Measuring Success

You've started your outreach, and are getting some interest. How do you know if you're being successful? While there is no one set of metrics that applies universally (location, type of job, and company can all affect the outcome) there are some things you can look at. To do so, let's first introduce the hiring funnel.

The hiring funnel

A successful candidate will move through a number of stages before joining your company:

Not everyone will make it through each stage, and looking at the percentage of folks that do, or your pass-through rate, can offer valuable insights.

Pass through rate

The pass-through rate is the number of people that make it to the next stage divided by the total number of people that made it into that stage. So if you have 50 phone screens, and 15 people make it through to the next stage, your pass through rate is 30%.

What does good look like?

There are many factors that affect any given company's pass-through rate, but the below are some guidelines. You're doing better? Great! You're not quite hitting the numbers? There might be room for improvement.

From > To

Pass-through rate

Contacted > Replied

20%

Replied > Interested

35%

Interested > Phone screen

90%

Phone screen > Interview(s)

30%

Interview(s) > Offer

10 to 30%

Offer > Hire

65%

The range given for the Interview(s) > Offer pass-through depends on the number of interviews. The more interviews the fewer candidates will make it through.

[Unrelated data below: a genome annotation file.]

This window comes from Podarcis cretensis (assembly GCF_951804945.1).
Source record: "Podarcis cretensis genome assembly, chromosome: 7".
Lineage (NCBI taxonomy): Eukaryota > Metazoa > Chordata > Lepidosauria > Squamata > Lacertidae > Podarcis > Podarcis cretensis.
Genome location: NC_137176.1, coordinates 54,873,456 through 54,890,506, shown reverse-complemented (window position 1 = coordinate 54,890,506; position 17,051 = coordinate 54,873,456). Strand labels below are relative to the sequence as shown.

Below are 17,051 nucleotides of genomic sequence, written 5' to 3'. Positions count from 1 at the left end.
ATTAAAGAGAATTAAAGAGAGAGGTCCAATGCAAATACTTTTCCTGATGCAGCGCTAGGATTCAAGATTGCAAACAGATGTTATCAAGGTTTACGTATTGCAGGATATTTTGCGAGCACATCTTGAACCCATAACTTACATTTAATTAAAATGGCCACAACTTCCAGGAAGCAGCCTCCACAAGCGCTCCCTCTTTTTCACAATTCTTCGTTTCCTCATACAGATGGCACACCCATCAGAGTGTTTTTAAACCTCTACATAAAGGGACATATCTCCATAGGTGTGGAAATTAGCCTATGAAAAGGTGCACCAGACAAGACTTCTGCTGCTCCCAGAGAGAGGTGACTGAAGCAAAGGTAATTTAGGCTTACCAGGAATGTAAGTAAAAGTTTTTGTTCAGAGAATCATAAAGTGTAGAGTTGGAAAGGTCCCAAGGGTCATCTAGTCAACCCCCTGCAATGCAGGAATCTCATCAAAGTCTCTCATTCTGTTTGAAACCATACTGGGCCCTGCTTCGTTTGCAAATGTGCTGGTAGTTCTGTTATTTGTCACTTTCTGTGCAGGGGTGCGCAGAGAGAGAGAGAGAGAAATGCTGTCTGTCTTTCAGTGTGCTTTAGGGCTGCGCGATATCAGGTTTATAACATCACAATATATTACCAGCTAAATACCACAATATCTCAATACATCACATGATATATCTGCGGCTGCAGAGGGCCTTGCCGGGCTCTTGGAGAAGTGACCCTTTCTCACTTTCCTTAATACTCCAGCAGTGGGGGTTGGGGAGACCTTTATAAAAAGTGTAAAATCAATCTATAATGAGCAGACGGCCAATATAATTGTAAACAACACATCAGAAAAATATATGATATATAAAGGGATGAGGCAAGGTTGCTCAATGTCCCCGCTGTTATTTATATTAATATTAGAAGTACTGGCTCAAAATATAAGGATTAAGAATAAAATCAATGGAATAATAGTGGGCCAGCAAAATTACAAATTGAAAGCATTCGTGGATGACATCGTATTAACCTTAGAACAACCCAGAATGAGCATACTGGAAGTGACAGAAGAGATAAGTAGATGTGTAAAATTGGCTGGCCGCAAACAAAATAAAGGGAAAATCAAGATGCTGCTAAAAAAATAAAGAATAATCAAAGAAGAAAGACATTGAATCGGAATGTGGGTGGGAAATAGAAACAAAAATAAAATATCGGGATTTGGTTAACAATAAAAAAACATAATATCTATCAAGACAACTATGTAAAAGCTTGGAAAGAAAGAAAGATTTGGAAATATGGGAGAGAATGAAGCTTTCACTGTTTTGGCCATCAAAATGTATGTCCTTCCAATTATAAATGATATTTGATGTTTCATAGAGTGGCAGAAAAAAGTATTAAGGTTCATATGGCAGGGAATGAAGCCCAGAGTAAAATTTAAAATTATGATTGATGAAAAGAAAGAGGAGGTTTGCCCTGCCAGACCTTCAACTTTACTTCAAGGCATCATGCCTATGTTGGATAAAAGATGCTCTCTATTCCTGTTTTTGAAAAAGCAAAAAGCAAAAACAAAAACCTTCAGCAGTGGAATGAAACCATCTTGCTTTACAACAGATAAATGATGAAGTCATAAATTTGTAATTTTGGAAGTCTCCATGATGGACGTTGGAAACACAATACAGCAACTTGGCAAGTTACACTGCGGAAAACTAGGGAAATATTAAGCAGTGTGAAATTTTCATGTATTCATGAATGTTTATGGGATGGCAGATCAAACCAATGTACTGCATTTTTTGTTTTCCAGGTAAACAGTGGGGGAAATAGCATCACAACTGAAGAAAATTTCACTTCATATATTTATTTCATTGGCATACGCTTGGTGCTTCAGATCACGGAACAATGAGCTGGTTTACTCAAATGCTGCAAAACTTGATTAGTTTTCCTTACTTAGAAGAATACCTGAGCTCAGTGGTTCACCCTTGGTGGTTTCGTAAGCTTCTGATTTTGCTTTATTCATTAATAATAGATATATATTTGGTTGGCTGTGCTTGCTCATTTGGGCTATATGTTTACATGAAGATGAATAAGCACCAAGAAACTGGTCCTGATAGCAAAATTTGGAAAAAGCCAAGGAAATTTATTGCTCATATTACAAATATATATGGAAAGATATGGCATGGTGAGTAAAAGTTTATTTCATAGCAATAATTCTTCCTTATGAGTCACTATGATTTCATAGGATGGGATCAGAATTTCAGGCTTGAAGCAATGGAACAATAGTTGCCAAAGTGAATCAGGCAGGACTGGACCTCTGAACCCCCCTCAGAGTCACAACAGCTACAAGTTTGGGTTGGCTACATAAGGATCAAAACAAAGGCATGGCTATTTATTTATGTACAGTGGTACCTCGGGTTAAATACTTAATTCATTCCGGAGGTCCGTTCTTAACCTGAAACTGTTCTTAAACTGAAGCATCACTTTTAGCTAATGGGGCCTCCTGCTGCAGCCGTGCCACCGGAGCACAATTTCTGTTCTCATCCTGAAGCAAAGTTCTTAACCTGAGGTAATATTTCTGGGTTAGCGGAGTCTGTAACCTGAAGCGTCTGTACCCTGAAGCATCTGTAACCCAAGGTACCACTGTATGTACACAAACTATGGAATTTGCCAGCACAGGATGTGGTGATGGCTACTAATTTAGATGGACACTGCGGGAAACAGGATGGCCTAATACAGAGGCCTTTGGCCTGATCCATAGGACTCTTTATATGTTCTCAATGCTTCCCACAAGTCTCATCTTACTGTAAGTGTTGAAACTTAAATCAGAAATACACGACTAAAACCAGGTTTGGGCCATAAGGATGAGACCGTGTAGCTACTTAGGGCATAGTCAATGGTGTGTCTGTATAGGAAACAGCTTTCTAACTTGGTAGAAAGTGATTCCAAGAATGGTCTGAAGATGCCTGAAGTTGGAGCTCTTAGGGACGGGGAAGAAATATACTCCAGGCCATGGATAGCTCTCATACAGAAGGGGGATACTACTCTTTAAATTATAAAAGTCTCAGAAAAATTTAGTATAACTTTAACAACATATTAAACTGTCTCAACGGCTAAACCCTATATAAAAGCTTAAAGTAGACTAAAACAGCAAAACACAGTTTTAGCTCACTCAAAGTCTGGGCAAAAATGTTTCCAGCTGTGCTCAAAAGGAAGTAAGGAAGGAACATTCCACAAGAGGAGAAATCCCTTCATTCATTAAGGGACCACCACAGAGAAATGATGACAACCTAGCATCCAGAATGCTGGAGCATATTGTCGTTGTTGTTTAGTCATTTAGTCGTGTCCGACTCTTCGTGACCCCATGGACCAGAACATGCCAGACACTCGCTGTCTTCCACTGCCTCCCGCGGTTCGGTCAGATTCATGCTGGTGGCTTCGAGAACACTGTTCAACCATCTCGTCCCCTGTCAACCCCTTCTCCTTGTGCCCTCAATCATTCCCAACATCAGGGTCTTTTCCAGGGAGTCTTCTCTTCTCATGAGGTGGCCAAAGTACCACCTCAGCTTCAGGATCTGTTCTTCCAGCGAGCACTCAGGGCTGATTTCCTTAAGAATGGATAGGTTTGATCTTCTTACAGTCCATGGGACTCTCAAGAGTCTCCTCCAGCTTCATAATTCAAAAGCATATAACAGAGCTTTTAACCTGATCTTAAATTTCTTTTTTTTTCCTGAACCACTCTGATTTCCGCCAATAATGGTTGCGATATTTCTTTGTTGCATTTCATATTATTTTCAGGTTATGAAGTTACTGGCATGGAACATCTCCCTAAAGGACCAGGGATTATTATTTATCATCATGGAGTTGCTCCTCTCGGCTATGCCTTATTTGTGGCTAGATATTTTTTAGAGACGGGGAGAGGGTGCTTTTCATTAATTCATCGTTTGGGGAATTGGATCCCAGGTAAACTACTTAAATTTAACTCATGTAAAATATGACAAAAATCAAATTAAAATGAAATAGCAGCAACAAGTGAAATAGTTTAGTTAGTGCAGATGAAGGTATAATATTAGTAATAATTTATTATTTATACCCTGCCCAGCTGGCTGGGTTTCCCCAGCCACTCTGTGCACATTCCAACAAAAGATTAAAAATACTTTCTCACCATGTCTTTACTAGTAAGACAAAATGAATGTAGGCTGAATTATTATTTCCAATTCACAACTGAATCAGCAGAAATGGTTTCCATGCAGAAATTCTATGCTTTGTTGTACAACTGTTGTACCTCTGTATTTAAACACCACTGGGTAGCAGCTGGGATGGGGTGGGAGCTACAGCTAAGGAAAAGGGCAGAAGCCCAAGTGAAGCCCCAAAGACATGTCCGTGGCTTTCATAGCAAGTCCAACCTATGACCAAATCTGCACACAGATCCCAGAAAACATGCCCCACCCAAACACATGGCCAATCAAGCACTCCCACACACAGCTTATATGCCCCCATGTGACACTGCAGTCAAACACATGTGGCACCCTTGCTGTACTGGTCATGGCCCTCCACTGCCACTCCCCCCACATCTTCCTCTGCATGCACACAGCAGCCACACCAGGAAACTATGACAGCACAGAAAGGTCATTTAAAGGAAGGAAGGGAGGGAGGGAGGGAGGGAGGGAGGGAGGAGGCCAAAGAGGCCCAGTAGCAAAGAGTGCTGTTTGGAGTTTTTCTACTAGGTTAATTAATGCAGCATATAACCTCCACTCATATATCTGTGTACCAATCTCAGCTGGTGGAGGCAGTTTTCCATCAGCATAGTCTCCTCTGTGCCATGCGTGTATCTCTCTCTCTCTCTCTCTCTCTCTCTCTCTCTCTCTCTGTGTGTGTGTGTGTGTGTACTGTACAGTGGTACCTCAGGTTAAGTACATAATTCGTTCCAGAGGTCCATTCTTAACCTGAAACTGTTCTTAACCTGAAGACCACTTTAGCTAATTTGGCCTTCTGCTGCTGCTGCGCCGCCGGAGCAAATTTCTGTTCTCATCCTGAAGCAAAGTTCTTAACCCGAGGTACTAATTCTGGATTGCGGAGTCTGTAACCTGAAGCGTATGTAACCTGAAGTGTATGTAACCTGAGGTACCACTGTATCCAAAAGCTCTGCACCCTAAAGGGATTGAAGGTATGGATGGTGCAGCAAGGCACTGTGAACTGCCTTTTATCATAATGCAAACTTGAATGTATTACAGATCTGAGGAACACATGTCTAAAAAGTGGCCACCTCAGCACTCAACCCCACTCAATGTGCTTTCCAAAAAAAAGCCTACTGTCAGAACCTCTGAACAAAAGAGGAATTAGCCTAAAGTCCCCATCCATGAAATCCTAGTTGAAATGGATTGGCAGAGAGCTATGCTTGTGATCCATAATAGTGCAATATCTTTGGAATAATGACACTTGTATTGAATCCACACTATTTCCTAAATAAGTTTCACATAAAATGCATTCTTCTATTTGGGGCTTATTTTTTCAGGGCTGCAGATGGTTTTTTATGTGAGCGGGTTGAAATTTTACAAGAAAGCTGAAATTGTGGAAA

If you start to drop below these numbers it's likely you can improve them by:

  • Tweaking your messaging (Contacted > Replied/Interested)
  • Staying on top of your correspondence (Interested > Phone screen)
  • Reassessing your pass/fail criteria (Screen > Interview(s) > Offer)
  • Making sure your offers are competitive (Offer > Hire)

What does Fetcher care about?

We care about all of these! But mostly we care about the first couple of stages. Or to put it in simple terms: Do the people you contact show interest and pass your phone screen.

When should I stop?

Rule of thumb has it that it takes 15-20 interested candidates to make a hire. That said, we recommend that you hold a search once you've reached 10 or so interested candidates and see how they progress. This allows you to see where tweaks might need to be made, and more importantly, leads to a better candidate experience should one of the those first 10 be the one.


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